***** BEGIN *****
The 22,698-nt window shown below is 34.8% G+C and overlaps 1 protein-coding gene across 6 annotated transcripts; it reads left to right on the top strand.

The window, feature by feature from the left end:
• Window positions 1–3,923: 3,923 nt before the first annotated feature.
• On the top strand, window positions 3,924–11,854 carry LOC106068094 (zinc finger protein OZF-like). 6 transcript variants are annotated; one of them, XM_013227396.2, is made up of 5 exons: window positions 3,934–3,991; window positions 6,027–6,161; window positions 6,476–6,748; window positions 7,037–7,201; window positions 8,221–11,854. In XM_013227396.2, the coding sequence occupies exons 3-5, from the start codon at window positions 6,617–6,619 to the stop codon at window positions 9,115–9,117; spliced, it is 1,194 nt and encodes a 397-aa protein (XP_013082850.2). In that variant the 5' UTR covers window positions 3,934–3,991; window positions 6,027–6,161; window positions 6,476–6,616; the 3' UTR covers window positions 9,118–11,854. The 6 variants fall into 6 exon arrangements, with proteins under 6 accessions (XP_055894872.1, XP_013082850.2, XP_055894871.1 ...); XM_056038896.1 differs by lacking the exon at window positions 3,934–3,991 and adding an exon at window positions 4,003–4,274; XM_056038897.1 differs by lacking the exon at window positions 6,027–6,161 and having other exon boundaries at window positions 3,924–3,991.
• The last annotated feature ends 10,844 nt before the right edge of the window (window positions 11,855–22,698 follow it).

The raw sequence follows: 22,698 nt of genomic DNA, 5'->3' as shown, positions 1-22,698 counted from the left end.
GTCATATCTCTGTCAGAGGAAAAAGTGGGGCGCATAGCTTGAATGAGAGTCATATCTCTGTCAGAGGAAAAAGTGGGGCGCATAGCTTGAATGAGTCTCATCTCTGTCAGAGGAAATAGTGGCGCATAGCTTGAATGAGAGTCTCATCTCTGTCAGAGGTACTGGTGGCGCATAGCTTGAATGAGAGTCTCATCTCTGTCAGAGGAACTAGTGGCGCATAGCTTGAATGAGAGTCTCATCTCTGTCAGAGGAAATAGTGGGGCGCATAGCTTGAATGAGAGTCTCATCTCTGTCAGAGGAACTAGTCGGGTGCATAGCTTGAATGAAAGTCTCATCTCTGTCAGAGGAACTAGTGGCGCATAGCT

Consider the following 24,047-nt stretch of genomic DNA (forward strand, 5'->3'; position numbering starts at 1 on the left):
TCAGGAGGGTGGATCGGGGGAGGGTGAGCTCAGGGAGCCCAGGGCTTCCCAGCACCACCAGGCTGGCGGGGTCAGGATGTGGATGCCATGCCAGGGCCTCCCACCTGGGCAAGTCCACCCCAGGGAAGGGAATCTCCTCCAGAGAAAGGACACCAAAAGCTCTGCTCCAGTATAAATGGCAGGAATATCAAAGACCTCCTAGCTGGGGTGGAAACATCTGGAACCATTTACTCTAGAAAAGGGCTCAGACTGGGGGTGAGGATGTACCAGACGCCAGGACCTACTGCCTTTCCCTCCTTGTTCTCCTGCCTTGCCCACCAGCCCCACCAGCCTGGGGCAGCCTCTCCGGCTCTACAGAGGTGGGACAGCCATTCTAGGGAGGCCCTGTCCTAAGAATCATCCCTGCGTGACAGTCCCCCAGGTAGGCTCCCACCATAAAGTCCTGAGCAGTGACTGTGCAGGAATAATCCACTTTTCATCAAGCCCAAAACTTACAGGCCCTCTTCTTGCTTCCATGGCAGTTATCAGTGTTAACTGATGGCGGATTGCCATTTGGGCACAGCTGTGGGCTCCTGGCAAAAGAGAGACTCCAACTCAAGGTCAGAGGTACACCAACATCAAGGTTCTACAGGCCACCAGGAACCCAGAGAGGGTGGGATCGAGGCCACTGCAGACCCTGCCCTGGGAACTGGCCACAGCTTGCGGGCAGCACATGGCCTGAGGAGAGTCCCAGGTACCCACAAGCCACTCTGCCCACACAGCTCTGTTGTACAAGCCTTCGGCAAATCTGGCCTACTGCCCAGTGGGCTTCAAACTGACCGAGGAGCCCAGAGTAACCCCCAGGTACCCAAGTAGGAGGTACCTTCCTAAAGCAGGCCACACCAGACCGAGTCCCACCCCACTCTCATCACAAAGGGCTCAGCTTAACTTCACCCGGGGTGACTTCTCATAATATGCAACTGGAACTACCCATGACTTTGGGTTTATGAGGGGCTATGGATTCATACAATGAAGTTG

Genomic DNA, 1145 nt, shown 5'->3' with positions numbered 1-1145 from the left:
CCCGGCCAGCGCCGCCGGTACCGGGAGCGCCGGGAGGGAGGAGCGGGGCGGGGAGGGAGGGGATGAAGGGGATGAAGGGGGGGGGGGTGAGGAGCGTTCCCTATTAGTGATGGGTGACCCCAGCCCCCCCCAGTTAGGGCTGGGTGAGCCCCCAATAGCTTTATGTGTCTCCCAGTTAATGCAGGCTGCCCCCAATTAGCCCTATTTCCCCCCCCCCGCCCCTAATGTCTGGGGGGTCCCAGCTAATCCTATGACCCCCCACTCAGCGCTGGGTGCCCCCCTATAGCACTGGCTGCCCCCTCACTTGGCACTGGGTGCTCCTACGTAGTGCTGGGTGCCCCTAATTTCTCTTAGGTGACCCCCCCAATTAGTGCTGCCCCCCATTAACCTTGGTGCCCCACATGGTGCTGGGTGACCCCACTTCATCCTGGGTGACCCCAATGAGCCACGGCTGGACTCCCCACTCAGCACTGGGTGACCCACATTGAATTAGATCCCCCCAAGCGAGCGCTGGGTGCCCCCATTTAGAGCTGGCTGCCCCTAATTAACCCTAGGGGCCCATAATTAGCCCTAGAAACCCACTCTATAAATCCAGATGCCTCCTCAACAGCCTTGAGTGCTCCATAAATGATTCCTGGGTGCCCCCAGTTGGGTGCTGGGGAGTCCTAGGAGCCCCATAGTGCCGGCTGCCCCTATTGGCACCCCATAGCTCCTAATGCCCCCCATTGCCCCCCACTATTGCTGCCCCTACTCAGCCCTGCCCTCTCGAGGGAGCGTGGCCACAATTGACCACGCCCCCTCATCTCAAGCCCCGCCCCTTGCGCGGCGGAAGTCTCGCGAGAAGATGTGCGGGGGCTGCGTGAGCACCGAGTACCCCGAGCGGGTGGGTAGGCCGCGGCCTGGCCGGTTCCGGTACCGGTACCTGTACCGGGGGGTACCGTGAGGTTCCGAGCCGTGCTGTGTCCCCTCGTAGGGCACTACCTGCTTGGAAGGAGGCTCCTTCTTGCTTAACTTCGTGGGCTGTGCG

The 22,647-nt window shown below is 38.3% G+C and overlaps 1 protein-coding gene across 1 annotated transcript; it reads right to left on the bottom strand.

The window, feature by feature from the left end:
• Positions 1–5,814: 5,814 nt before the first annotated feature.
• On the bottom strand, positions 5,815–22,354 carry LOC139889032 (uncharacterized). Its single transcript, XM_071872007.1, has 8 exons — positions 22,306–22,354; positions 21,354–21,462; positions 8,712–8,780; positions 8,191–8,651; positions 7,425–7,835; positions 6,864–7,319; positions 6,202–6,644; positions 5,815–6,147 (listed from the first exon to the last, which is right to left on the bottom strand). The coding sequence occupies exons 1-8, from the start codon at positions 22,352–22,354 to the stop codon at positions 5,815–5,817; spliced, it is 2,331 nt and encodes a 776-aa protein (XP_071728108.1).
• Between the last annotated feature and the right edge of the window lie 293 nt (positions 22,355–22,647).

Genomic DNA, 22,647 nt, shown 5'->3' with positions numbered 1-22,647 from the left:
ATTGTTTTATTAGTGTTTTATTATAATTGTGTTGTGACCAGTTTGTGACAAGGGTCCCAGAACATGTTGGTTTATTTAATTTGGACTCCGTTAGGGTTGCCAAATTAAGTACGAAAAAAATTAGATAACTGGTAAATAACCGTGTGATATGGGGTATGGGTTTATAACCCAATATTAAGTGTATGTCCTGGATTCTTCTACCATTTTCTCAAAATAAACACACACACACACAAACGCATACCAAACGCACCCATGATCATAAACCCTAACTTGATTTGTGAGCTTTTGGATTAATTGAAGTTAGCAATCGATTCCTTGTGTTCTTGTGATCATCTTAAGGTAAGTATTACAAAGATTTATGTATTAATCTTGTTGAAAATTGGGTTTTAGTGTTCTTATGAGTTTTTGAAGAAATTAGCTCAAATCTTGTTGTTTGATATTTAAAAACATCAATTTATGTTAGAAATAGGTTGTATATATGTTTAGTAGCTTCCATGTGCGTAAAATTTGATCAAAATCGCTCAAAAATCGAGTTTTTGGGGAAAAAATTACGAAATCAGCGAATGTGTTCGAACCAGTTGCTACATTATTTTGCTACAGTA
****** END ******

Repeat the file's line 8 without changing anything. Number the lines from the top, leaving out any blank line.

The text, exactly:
Consider the following 24,047-nt stretch of genomic DNA (forward strand, 5'->3'; position numbering starts at 1 on the left):